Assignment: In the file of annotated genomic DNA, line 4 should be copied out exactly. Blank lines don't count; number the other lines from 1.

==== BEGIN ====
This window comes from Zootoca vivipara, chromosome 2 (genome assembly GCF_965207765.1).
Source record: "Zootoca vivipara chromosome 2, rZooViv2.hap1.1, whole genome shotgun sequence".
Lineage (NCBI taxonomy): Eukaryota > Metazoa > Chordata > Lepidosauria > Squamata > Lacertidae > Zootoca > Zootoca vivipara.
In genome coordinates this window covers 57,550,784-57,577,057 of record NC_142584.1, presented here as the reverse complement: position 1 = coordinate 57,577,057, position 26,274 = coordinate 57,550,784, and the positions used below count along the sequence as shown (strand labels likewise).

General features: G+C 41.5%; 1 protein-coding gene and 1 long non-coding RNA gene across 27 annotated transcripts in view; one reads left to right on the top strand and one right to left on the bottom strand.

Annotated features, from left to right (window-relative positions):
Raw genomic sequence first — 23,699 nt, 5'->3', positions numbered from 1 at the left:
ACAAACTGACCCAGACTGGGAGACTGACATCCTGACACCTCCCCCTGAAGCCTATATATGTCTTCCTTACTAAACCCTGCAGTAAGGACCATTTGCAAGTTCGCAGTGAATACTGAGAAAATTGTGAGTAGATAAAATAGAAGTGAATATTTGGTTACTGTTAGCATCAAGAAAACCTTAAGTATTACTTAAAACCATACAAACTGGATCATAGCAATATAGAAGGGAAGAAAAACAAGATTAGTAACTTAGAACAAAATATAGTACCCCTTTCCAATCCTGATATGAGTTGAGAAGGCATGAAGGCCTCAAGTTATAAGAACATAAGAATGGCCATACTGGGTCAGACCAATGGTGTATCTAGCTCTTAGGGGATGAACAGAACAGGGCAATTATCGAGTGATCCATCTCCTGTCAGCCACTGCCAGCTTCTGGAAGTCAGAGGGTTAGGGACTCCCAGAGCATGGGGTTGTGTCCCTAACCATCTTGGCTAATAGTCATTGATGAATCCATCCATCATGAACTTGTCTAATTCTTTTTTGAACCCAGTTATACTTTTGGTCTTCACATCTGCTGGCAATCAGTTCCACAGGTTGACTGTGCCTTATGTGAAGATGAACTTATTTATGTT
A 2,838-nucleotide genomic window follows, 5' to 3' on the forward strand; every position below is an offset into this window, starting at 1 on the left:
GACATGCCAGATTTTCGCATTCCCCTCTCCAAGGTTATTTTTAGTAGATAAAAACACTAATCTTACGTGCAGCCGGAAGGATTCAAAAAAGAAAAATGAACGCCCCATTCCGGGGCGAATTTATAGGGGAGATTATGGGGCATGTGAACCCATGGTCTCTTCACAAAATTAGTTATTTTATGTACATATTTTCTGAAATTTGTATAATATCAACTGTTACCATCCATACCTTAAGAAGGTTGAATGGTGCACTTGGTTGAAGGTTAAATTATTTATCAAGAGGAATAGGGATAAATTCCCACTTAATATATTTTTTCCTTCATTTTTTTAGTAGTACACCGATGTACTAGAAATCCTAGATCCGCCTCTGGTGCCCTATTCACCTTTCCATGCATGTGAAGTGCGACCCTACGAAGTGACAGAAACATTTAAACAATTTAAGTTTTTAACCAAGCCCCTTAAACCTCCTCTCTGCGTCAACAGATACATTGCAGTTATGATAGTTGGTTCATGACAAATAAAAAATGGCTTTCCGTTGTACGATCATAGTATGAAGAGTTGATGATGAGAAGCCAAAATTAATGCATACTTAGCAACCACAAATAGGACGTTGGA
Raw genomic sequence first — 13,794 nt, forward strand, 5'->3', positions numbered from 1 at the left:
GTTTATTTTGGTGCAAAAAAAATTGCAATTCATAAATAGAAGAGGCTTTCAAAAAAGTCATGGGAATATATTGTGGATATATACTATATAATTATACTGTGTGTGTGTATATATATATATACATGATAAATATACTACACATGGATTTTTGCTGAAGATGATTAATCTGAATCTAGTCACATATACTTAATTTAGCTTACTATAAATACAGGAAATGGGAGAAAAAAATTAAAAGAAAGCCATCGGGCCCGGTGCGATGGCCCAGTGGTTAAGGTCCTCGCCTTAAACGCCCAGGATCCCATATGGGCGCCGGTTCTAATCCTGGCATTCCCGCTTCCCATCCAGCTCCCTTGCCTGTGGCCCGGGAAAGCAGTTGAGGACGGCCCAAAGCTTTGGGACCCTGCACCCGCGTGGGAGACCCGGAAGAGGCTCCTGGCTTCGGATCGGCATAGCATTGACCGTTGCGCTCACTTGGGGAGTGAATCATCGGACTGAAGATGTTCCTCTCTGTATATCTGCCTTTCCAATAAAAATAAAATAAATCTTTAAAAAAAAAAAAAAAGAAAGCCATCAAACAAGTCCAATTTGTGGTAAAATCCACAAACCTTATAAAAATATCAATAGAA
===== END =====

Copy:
In genome coordinates this window covers 57,550,784-57,577,057 of record NC_142584.1, presented here as the reverse complement: position 1 = coordinate 57,577,057, position 26,274 = coordinate 57,550,784, and the positions used below count along the sequence as shown (strand labels likewise).